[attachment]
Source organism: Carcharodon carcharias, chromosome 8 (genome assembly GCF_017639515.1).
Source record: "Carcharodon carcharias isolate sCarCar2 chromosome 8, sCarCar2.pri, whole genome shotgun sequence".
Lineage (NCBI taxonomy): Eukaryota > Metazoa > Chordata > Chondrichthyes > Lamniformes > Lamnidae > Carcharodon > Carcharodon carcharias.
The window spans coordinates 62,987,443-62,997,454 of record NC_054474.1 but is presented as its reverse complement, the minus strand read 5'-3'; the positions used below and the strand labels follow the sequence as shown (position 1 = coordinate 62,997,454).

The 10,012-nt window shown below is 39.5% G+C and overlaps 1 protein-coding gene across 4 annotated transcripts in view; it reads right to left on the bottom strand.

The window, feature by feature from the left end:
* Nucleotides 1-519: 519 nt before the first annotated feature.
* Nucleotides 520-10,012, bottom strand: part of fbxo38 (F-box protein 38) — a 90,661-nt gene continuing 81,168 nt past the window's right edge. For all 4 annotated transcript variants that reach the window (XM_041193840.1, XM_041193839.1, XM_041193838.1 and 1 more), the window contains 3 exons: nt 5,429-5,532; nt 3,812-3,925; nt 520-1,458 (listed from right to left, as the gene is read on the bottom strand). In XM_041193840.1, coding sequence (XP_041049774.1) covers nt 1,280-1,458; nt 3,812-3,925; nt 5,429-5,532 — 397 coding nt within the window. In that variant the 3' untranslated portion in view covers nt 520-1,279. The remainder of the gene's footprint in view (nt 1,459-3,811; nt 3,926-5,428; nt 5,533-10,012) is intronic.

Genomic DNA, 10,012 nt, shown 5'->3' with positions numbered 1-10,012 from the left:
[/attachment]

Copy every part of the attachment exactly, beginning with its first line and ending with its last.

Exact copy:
Source organism: Carcharodon carcharias, chromosome 8 (genome assembly GCF_017639515.1).
Source record: "Carcharodon carcharias isolate sCarCar2 chromosome 8, sCarCar2.pri, whole genome shotgun sequence".
Lineage (NCBI taxonomy): Eukaryota > Metazoa > Chordata > Chondrichthyes > Lamniformes > Lamnidae > Carcharodon > Carcharodon carcharias.
The window spans coordinates 62,987,443-62,997,454 of record NC_054474.1 but is presented as its reverse complement, the minus strand read 5'-3'; the positions used below and the strand labels follow the sequence as shown (position 1 = coordinate 62,997,454).

The 10,012-nt window shown below is 39.5% G+C and overlaps 1 protein-coding gene across 4 annotated transcripts in view; it reads right to left on the bottom strand.

The window, feature by feature from the left end:
* Nucleotides 1-519: 519 nt before the first annotated feature.
* Nucleotides 520-10,012, bottom strand: part of fbxo38 (F-box protein 38) — a 90,661-nt gene continuing 81,168 nt past the window's right edge. For all 4 annotated transcript variants that reach the window (XM_041193840.1, XM_041193839.1, XM_041193838.1 and 1 more), the window contains 3 exons: nt 5,429-5,532; nt 3,812-3,925; nt 520-1,458 (listed from right to left, as the gene is read on the bottom strand). In XM_041193840.1, coding sequence (XP_041049774.1) covers nt 1,280-1,458; nt 3,812-3,925; nt 5,429-5,532 — 397 coding nt within the window. In that variant the 3' untranslated portion in view covers nt 520-1,279. The remainder of the gene's footprint in view (nt 1,459-3,811; nt 3,926-5,428; nt 5,533-10,012) is intronic.

Genomic DNA, 10,012 nt, shown 5'->3' with positions numbered 1-10,012 from the left: